Home Blog Why Cesar Chavez Is Still as Relevant as Ever

Why Cesar Chavez Is Still as Relevant as Ever

By Steve Holt

This article originally appeared on TakePart

Modern-day wage struggles, slavery highlight the importance of the late labor leader.

Over the last three centuries, our nation has built itself up to become the most productive agricultural society in the history of the world. It has done so largely on the backs of people of color, who have planted, picked, and packed the foods we enjoy every day—often for little pay and deplorable conditions.

Until César Chávez came along, farm workers were, for the most part, voiceless and unable to organize. The son of migrant workers, Chávez returned from serving in the U.S. Navy during World War II to work in the fields himself. He began to see the injustices that were occurring around and to him, and instead of staying quiet, like many of those who went before, he did something about it.

Workers pick tomatoes in the fields of DiMare Farms.

Workers pick tomatoes in the fields of DiMare Farms.

Chavez organized marches and boycotts and fasts to bring attention to the plight and power of American farm workers, and his quiet, inspirational leadership would eventually result in the first labor organization for farm workers: the National Farm Workers Association, which would become the United Farm Workers Union

Sunday is César Chávez Day, and this year marks the 20th anniversary of his death. His importance in humanizing the food system, experts say, cannot be underestimated. As agriculture became more mechanized and productive in the wake of World War II, many Americans didn’t realize hands were still involved in producing their food.

“Cesar pointed that out, brought the humanity back into the food system. That the food system was not just about industrialization – that people were involved,” says Sanjay Rawal, whose documentary film about farm labor, Food Chains, is in postproduction.

One of the farm labor movement’s earliest and most successful actions was a 1966 march with California grape pickers from Delano to Sacramento to demand higher wages. A subsequent call by Chávez for Americans to boycott grapes until workers were paid a livable wage garnered the support of 17 million consumers nationwide and lasted for five years. During these years, farm workers across the country were inspired to organize, and their plight made its way up to the U.S. Senate.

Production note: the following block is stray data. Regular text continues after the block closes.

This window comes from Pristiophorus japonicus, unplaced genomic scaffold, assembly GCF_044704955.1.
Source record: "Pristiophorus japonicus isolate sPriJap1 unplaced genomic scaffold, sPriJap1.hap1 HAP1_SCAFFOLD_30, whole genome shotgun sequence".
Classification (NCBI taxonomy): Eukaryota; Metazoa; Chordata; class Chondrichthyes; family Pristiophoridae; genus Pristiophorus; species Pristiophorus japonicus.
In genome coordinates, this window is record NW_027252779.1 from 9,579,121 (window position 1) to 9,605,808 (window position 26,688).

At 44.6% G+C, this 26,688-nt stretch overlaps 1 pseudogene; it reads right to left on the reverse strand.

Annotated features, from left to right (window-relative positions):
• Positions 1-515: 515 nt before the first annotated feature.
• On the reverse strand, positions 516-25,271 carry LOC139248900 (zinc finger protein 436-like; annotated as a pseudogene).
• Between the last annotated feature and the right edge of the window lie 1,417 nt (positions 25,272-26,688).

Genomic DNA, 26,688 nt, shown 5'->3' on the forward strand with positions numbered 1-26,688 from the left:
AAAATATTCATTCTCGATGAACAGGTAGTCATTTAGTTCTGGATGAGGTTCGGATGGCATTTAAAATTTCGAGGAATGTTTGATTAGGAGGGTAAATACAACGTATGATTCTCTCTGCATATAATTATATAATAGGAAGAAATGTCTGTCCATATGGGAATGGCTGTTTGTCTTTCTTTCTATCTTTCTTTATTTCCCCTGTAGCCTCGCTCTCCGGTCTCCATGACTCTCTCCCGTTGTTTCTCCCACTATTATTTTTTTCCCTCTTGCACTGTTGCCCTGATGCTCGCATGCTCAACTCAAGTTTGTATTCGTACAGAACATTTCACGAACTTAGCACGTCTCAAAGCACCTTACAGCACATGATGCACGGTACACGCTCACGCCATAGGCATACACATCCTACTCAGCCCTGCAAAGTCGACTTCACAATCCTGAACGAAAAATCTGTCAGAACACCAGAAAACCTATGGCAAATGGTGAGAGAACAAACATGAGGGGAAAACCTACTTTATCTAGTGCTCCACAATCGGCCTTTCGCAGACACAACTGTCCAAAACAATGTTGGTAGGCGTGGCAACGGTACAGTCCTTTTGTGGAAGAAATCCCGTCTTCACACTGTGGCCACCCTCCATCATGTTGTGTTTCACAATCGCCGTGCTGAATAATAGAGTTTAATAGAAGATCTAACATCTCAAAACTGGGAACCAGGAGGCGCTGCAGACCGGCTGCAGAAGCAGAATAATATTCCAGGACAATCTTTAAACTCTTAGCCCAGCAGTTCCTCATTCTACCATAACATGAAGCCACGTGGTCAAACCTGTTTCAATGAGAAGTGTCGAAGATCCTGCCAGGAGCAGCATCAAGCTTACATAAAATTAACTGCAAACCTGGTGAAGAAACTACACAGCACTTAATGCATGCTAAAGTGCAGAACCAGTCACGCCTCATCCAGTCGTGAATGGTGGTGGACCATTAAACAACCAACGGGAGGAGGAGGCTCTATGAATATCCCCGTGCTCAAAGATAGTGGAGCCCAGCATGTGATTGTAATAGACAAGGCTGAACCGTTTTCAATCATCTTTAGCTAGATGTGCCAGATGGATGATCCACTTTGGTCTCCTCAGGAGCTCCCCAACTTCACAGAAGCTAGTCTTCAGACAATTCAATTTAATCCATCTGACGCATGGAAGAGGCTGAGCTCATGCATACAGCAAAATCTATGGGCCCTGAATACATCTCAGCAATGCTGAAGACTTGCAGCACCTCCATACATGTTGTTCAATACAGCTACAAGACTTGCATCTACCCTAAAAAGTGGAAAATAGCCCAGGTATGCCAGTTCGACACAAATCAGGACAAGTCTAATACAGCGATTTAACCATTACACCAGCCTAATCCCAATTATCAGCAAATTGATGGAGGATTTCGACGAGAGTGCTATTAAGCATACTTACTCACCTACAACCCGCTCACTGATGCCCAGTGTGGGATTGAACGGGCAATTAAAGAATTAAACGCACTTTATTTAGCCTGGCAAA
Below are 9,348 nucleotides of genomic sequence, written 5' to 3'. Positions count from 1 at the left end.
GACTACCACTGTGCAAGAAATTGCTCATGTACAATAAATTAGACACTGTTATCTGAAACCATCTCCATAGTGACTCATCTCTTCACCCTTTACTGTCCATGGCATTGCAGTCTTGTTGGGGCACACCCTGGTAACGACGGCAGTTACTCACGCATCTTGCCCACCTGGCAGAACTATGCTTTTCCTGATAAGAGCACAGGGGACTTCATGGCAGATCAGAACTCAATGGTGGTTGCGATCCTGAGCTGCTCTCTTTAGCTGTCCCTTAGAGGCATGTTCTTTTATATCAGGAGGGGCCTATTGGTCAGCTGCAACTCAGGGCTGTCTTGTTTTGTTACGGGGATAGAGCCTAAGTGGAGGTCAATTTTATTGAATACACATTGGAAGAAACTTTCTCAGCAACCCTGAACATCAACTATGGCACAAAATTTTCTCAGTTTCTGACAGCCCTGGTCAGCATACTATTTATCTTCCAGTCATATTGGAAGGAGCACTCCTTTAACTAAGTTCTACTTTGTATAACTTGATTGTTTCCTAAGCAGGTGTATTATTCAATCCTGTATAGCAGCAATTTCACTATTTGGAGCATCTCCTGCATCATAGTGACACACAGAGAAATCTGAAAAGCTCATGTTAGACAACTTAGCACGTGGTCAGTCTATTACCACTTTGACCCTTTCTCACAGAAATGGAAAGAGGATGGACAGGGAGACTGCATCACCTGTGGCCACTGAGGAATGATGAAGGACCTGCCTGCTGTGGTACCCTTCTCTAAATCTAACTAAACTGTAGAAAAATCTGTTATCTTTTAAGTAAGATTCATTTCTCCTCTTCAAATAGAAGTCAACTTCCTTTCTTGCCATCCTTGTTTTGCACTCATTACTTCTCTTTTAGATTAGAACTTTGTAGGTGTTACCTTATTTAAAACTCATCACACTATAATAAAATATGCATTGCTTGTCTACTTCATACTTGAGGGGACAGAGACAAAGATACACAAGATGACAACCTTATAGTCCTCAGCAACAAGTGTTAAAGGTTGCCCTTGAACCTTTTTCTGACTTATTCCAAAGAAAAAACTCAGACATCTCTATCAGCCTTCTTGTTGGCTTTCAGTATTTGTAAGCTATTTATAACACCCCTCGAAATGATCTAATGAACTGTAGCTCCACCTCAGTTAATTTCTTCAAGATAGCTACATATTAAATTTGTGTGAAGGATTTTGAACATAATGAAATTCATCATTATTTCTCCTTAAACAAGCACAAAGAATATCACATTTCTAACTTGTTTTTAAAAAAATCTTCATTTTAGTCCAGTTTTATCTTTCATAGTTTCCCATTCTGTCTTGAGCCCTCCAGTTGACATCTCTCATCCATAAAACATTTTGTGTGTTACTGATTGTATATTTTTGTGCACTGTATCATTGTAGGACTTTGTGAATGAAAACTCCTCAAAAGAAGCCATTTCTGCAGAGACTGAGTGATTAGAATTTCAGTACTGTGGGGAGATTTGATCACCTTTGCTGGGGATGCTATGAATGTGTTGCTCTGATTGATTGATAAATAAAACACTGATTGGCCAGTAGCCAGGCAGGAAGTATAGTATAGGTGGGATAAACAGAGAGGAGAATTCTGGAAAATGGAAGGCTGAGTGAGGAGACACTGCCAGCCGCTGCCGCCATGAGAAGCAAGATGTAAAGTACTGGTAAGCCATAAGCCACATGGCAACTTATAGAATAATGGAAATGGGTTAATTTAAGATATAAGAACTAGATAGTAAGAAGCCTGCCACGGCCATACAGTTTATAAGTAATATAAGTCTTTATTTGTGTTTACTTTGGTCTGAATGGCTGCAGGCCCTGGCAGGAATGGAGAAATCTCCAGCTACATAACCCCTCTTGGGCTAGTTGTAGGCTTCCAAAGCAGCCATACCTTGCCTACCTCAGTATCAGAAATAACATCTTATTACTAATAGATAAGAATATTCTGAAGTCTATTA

But while Chávez helped bring farm workers out of the shadows, their struggle remains. For his upcoming film, Rawal immersed himself in the lives of farm workers. In Florida, he found tomato pickers who bring home $40 for 14 hours of back-breaking work. Some of these same Florida tomato farms have, in recent years, been scrutinized for their use of unpaid labor—slaves, essentially—who were held against their will and forced to harvest the produce we see in many of our supermarkets.

Thankfully, in the mid-1990s, the Coalition of Imakolee Workers was formed to advocate for the plight of enslaved workers around Imakolee, Florida. Groups like the International Justice Mission took the issue head-on. And the visibility is working: In just the last 15 years, seven cases of forced labor slavery have been successfully prosecuted, resulting in over 1,000 people freed from slavery in U.S. tomato fields. And since it is likely there are still slaves working in the fields of our country, a campaign is underway that asks consumers to demand their grocery stores refuse to buy tomatoes picked by underpaid or unpaid workers.

“The grape of the 21st century is the Florida tomato,” says Rawal, alluding to César Chávez’s famous grape boycott of 1966. “We need to go into our groceries and demand that they not purchase tomatoes that were picked by slaves. Then we can change it. It’s really Cesar 2.0.”